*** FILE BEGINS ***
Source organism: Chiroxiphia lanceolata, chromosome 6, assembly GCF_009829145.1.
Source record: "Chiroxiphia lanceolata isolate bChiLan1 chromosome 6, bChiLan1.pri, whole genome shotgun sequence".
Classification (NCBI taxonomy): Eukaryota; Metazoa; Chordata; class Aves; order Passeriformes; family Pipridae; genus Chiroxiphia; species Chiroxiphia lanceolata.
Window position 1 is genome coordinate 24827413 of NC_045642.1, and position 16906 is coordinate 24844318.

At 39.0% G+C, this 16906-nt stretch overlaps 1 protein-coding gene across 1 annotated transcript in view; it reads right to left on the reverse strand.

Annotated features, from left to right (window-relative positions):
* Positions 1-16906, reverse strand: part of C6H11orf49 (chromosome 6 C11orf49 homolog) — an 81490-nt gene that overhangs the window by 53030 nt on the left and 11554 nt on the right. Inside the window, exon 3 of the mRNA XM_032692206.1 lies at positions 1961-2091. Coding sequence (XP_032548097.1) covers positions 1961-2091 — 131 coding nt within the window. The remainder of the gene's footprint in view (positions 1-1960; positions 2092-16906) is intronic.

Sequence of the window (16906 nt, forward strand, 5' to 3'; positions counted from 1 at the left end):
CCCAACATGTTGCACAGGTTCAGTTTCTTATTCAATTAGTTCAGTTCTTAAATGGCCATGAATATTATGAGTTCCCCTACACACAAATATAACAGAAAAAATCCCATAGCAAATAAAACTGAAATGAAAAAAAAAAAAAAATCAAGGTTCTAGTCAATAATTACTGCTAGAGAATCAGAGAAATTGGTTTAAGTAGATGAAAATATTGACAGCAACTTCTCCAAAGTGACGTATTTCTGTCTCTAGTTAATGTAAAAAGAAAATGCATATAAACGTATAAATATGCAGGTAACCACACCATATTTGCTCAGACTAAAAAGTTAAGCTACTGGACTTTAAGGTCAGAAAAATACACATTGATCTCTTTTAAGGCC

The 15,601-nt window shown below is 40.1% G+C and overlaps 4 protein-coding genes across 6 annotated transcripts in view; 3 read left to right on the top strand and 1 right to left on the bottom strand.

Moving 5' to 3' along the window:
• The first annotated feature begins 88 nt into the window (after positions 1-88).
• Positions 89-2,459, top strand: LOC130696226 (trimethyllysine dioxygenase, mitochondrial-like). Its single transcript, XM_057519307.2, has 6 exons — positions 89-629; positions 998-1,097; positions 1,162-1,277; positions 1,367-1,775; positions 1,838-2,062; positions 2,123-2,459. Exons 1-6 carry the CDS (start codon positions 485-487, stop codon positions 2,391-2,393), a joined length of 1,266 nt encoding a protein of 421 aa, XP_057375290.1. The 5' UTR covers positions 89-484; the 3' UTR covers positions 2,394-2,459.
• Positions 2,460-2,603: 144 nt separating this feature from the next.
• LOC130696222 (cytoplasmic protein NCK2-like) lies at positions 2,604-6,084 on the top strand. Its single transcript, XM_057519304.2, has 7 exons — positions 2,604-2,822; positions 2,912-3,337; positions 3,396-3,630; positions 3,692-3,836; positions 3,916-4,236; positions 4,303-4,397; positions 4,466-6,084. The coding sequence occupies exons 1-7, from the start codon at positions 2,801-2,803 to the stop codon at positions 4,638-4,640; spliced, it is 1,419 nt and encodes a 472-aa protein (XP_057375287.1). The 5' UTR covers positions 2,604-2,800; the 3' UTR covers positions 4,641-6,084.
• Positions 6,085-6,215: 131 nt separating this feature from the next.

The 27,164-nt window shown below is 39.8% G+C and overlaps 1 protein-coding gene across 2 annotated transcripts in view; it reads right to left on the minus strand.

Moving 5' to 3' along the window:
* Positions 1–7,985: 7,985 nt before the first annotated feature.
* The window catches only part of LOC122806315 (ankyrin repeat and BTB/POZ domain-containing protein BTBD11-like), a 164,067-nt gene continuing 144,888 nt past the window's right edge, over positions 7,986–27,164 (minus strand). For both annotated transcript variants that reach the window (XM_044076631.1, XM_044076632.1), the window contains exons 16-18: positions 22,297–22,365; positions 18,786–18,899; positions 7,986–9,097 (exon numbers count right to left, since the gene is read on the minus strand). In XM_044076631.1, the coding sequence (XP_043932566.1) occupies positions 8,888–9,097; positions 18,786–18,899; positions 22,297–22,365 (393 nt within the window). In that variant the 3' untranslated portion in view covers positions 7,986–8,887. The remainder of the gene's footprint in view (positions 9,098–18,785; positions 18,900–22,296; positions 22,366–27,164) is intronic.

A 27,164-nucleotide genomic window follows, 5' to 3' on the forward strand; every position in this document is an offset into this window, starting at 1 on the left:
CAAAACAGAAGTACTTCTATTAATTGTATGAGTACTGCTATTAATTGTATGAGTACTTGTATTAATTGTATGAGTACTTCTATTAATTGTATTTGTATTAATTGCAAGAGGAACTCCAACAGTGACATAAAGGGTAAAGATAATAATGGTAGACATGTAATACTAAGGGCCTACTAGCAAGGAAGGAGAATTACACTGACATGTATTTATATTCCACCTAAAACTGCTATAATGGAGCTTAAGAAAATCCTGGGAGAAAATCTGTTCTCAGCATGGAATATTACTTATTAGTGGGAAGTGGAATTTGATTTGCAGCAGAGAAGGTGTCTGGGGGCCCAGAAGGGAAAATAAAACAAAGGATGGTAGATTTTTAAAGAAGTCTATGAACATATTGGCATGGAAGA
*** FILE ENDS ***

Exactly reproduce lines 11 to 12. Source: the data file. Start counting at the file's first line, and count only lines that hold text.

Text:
Moving 5' to 3' along the window:
• The first annotated feature begins 88 nt into the window (after positions 1-88).